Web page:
5 Things to Look for When Choosing a Strategic Supplier
Byon August 20, 2019
Your strategic supplier in whatever project you have decided to look for assistance on, is a linchpin to its success, to the value optimisation that is achieved throughout the process, and to the outcomes that are actually achieved. Choose your strategic supplier wisely and you minimise friction and maximise productivity – make a mistake and things could quickly unravel.
Because of the importance of this decision we have put together a list of the five qualities you should be looking for, asking about, and assessing your potential partner against, when choosing a strategic supplier.
To be a supplier that you can have confidence in, that you can rely upon, they really must:
1. Know your strategic supplier’s strengths and limitations
No good can come from a complex supplier relationship that is founded on empty promises. It’s important to understand the pressure on your supplier to simply say ‘yes’ to all that is requested of them when a major project is set before them, leaving the question of ‘how’ to later on. Of course your supplier should offer a clear and honest assessment of their ability to achieve the goals of the project, but as we all know that does not necessarily happen every time. Therefore, it is important to make sure that your supplier has taken adequate time and effort to sanity check the solutions they will employ for your project, allowing them the opportunity to recognise where gaps in capacity may exist or occur.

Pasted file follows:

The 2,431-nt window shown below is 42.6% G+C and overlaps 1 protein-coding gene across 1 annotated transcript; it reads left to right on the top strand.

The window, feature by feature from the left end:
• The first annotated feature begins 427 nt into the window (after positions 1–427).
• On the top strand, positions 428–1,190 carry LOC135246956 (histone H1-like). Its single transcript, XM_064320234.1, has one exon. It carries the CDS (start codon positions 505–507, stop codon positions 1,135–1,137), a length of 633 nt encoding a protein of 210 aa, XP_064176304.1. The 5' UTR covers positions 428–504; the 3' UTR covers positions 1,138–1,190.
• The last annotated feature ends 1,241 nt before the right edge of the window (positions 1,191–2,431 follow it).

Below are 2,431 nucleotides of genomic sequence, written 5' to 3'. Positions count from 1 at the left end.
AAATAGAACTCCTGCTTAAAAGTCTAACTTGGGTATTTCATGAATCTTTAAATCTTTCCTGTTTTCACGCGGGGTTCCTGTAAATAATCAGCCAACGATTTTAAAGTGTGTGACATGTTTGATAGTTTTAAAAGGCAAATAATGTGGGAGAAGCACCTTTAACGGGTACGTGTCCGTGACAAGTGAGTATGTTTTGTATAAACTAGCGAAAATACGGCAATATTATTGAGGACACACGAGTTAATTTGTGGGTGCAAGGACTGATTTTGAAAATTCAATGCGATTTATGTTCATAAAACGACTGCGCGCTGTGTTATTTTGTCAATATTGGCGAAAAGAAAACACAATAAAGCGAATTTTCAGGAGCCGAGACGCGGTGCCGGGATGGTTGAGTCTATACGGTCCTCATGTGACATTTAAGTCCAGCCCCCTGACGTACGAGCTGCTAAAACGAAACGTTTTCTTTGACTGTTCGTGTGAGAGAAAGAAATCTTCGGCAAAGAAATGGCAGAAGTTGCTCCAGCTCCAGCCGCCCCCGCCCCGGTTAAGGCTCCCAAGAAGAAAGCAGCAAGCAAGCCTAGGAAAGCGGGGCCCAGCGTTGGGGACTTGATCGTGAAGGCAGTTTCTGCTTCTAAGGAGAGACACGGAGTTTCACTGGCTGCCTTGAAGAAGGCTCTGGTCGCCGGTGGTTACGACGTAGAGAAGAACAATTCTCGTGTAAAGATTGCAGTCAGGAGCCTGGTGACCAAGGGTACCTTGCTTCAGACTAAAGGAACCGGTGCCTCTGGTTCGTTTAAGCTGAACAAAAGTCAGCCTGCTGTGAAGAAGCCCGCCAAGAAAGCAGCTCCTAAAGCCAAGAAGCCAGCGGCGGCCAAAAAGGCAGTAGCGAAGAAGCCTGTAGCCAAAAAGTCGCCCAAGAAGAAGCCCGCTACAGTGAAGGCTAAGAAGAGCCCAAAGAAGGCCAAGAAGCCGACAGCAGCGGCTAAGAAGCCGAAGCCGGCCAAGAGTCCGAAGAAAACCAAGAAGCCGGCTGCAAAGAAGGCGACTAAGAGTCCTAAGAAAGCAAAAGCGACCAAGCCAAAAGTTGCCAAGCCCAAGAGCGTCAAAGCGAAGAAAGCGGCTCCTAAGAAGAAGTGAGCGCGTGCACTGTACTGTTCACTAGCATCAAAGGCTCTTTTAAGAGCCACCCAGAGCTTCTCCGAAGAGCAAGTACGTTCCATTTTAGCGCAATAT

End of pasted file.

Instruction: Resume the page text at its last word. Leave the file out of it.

It is better to start your relationship off with a clear understanding of your supplier’s strengths and limitations than to fall victim to the inevitability of inflated costs or poor delivery that will result from a deficiency in forethought. The more specific your supplier is about how their solution will achieve the outcomes expected from a project, the better it will be for everyone.
2. Have a thorough bid review process
Following on from the need for an honest review of what they can and cannot do for you as mentioned above, it’s equally important that your prospective supplier strictly adheres to a thorough, structured, bid review process.
Nothing banishes the desire for innovation and outcome optimisation – and increases the likelihood of strained relationships – like the miscalculation of a profit margin, thanks to a mad rush to submit the lowest possible bid to win a contract. Suppliers you can rely on have a structured bid review process which ensures each relevant level within their organisation must sign off on the skills, resources and funds needed to deliver the service that’s expected of them or to achieve the outcomes the client requires.
This is to prevent sales teams from rushing into over-promising which ultimately may mean they under-deliver on the project.
3. Be able to prove that they can learn from their mistakes